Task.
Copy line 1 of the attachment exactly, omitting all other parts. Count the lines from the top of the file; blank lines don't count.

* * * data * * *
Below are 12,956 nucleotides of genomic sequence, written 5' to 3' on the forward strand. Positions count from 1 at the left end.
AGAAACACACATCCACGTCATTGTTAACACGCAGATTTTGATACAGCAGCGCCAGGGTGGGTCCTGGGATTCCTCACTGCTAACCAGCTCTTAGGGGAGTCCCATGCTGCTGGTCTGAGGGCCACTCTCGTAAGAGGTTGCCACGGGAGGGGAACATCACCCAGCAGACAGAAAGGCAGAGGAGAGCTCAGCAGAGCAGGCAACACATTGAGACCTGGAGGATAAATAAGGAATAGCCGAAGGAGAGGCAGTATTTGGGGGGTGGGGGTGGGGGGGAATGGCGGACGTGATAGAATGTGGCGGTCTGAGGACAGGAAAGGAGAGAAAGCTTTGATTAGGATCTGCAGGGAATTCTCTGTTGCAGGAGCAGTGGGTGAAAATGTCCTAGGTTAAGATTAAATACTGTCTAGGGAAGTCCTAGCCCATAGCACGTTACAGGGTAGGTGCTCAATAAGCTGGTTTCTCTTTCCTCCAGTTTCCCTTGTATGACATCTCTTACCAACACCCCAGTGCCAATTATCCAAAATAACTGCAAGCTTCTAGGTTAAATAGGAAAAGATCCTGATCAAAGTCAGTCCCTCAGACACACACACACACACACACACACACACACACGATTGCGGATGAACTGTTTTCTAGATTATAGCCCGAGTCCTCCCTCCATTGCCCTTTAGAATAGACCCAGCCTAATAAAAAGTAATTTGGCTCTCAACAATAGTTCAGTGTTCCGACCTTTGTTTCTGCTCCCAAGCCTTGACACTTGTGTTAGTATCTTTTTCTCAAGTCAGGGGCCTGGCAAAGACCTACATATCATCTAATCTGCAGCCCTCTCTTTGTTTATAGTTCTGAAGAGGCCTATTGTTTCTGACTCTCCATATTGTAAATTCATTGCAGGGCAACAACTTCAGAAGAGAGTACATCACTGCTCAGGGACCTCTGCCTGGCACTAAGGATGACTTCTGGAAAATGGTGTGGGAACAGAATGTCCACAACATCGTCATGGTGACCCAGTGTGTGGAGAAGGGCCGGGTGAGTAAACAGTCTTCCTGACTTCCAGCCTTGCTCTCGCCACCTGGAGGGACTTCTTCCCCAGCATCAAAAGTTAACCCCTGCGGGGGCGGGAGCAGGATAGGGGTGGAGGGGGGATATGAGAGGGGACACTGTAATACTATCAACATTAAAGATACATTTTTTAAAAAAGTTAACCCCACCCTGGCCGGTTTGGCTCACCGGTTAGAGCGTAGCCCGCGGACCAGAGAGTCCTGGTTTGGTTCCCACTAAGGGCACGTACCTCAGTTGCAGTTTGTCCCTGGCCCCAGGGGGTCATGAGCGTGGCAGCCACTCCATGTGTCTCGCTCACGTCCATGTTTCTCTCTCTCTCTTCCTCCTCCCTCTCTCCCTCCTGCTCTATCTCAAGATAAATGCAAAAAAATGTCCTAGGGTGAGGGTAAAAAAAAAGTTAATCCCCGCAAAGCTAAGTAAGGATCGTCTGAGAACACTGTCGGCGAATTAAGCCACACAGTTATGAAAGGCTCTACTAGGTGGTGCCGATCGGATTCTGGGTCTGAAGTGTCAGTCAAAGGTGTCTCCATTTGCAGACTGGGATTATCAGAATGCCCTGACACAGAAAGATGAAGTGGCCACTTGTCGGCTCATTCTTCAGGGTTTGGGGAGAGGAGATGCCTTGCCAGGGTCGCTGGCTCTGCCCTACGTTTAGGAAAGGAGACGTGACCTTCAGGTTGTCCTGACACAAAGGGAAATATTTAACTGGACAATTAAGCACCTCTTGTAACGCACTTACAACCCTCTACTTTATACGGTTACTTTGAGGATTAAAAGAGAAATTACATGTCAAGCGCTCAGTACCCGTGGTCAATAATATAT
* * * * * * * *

Below are 12,956 nucleotides of genomic sequence, written 5' to 3' on the forward strand. Positions count from 1 at the left end.